Background Centrify Infrastructure Service allows organizations to implement system-based and vault-based security. To maintain an adequate security posture, an on-premises or IaaS system runn...
Centrify Infrastructure Service allows organizations to implement system-based and vault-based security. To maintain an adequate security posture, an on-premises or IaaS system running on any popular cloud like AWS, Azure or GCP has to be secured throughout the lifecycle. In this article we are going to go over the steps of
Enroll a Windows system in Infrastructure Service
Apply local settings, policy or permissions
Add to sets.
To follow this lab guide, you must be very familiar with your on premises or IaaS deployment tools. We will be using AWS as an example.
We have split the orchestration building blocks into several articles for easier testing and future extensions.
These scenarios can be combined based on the organization's requirements.
A Centrify Infrastructure Services subscription enables all scenarios.
A Centrify App or Endpoint Services subscription enables the system-based scenario in zoneless mode.
Setting-up an AWS Test Lab for Centrify Provides a step-by-step guide to setup and host Active Directory in AWS, plus walks you through the process of implementing several Centrify software pieces.
What you'll need (tools/permissions)
Requirements for your on premises or IaaS infrastructure
Ability to define/modify roles in your IaaS or On Premises toolset. (e.g. AWS IAM).
Ability to launch instances and modify its configuration (e.g. AWS User Data).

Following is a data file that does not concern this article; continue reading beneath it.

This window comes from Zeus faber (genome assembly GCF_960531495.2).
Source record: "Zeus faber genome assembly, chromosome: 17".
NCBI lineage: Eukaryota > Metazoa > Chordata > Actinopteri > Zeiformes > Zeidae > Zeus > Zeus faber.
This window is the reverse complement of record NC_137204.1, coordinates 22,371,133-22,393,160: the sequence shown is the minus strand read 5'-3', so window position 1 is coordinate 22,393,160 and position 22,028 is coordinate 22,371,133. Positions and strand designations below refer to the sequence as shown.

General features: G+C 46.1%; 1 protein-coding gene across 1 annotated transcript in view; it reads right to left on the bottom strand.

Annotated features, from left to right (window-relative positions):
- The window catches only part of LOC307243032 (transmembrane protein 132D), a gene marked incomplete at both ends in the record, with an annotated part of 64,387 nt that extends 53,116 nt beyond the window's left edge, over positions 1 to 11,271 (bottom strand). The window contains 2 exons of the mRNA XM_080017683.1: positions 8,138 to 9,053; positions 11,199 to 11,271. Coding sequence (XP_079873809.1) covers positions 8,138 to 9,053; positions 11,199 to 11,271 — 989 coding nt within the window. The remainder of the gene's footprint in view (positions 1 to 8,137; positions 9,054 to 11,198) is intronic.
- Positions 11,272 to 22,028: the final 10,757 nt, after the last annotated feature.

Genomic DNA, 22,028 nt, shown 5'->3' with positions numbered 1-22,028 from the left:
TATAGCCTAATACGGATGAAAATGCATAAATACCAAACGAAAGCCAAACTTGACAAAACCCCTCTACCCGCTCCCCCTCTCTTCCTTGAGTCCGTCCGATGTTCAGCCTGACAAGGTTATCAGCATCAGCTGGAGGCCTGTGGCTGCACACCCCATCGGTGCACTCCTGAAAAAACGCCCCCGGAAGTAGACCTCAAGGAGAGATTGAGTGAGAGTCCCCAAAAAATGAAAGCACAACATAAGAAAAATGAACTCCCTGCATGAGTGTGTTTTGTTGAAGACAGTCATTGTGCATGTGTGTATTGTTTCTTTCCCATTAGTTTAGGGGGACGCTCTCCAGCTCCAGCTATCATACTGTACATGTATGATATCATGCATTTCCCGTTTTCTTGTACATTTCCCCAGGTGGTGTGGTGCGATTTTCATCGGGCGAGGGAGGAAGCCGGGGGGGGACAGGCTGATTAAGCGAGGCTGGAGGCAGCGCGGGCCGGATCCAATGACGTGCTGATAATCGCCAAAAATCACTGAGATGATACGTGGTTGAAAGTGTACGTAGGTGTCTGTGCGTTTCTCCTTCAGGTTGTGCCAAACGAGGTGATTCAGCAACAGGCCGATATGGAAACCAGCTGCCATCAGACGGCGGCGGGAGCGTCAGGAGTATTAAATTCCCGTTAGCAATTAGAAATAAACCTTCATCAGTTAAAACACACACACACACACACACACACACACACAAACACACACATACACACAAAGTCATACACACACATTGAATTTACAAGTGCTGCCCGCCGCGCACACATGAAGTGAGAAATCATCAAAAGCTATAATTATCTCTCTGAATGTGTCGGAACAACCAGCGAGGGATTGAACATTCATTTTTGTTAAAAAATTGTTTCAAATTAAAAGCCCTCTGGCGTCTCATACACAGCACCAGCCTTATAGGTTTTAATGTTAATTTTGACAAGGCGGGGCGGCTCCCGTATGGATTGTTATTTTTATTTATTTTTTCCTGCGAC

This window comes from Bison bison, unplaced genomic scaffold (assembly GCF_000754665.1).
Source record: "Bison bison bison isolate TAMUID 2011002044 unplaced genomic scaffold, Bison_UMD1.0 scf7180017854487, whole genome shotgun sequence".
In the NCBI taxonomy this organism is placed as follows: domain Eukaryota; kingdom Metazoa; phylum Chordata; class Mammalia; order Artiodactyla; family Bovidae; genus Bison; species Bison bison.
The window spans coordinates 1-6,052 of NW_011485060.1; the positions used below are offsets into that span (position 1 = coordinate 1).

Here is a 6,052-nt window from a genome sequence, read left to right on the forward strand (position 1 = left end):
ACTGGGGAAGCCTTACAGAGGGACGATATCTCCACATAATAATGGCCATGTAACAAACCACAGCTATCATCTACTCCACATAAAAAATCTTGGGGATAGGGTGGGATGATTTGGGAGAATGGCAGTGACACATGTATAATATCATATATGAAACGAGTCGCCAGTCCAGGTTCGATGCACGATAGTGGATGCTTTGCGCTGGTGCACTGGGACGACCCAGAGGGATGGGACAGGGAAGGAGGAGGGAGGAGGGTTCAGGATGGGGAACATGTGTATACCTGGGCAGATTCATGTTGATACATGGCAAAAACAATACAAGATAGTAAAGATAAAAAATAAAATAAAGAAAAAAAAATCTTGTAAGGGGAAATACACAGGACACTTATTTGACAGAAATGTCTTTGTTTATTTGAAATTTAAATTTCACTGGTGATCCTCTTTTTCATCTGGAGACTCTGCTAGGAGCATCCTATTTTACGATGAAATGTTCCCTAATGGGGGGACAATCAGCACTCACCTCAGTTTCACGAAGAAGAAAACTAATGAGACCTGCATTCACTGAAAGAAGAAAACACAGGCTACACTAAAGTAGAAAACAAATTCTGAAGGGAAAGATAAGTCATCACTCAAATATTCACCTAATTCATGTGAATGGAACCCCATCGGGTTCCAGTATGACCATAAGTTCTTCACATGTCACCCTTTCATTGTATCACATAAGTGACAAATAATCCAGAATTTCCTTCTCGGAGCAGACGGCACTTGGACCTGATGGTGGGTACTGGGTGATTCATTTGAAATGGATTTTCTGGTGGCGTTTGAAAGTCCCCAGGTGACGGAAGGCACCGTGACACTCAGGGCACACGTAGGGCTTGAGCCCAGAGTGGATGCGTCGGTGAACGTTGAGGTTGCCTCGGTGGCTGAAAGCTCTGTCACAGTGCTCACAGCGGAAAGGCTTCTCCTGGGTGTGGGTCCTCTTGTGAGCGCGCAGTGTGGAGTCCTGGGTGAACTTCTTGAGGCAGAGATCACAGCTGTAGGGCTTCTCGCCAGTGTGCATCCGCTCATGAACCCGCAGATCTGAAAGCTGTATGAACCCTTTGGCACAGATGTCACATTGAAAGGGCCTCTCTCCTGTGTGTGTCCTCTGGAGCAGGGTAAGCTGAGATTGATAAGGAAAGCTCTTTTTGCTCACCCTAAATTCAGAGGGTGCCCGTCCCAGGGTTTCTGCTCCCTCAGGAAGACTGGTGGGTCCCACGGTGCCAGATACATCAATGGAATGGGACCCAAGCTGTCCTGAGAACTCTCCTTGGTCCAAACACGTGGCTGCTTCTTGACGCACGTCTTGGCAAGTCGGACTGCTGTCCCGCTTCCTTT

Ability to host and set ACLs on a web share (e.g. AWS S3).
Ability to create a normal and secure parameters (e.g. AWS KMS + Parameter Store).
Network layout that allows communication between your Windows systems and the Centrify platform (e.g. AWS Security Groups, etc.).
Centrify Identity Platform requirements
A Centrify Infrastructure Services subscription (for this scenario).
A Centrify connector that can communicate with your Windows instances (see communications requirements). The connector is only needed if you need to reach the system (e.g. Jumpbox), in this example the connector is not required.
Ability to create an Enrollment Code in Centrify Infrastructure Service.
Optional: a privilege service set.
Communications requirements These requirements vary based on the requirements, but for the scenario illustrated here you'll need:
Your Windows system should be able to resolve all FQDNs used.
Your Windows system should be able to reach the Centrify Identity Platform via HTTPS
Register the system with Infrastructure Service
Put in place any any local settings
Set any any local policies
Add the system to a specific set
In this example:
A Windows EC2 instance is with PowerShell code in the user data field
The system retrieves information from the AWS parameter store.
The system is enrolled automatically with Centrify Infrastructure Service.
Optional: local settings and policies are put in place.
The system is added to the "AWS-EC2-Systems" set.